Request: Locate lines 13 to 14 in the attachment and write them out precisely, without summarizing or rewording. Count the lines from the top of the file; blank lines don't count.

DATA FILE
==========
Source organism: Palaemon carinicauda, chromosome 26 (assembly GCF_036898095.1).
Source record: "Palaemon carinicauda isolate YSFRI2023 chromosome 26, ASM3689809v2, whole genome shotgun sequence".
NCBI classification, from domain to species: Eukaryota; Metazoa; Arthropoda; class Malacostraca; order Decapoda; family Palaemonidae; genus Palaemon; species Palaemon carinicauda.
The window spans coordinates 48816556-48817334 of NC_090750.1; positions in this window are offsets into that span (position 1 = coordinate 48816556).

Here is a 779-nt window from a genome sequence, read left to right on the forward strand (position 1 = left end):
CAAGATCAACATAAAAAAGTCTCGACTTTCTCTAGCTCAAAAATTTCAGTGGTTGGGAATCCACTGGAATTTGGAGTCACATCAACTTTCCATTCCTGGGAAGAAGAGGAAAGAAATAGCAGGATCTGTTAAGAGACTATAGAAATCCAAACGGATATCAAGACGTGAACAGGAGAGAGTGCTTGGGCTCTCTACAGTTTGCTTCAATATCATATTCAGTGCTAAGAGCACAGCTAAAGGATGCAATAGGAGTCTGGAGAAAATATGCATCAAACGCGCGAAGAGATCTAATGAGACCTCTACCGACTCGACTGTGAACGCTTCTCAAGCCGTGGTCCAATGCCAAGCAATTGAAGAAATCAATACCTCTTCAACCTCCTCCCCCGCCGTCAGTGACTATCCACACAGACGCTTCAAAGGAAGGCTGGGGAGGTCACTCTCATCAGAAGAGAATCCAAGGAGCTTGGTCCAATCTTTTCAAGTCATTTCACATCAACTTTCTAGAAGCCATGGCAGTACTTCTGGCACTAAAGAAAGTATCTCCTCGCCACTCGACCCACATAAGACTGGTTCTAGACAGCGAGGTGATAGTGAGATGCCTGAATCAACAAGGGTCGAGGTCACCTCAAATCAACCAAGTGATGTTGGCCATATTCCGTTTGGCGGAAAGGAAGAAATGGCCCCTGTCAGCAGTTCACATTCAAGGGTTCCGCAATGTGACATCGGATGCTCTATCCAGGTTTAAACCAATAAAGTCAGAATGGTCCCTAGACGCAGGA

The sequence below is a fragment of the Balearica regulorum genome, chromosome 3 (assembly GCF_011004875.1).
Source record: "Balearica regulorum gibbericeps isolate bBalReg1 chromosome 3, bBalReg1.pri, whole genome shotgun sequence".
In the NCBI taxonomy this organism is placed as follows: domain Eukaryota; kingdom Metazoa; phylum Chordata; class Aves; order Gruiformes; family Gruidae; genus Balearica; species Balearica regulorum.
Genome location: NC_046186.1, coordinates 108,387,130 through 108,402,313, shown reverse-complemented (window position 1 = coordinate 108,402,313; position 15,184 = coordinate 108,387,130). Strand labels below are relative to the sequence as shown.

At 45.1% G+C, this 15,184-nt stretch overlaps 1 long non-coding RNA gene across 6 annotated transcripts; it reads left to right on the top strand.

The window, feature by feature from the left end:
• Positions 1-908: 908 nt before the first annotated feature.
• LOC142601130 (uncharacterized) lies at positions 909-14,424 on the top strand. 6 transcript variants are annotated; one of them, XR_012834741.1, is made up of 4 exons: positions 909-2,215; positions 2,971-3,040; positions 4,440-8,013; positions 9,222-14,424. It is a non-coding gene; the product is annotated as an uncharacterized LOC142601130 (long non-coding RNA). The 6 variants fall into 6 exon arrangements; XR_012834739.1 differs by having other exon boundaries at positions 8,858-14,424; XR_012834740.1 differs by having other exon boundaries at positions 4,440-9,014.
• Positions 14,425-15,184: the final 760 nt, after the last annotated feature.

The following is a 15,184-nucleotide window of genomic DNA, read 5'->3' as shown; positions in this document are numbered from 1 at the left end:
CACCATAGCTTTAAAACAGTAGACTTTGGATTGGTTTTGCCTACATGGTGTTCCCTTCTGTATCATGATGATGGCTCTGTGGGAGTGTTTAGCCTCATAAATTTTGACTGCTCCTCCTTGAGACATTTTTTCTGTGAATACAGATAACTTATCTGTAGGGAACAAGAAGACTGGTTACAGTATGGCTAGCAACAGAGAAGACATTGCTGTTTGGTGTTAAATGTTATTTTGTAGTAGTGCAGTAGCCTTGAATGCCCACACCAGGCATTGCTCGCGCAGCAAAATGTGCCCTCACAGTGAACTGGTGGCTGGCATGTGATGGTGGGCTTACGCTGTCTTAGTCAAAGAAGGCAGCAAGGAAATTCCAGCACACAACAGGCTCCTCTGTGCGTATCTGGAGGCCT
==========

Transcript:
• Positions 1-908: 908 nt before the first annotated feature.
• LOC142601130 (uncharacterized) lies at positions 909-14,424 on the top strand. 6 transcript variants are annotated; one of them, XR_012834741.1, is made up of 4 exons: positions 909-2,215; positions 2,971-3,040; positions 4,440-8,013; positions 9,222-14,424. It is a non-coding gene; the product is annotated as an uncharacterized LOC142601130 (long non-coding RNA). The 6 variants fall into 6 exon arrangements; XR_012834739.1 differs by having other exon boundaries at positions 8,858-14,424; XR_012834740.1 differs by having other exon boundaries at positions 4,440-9,014.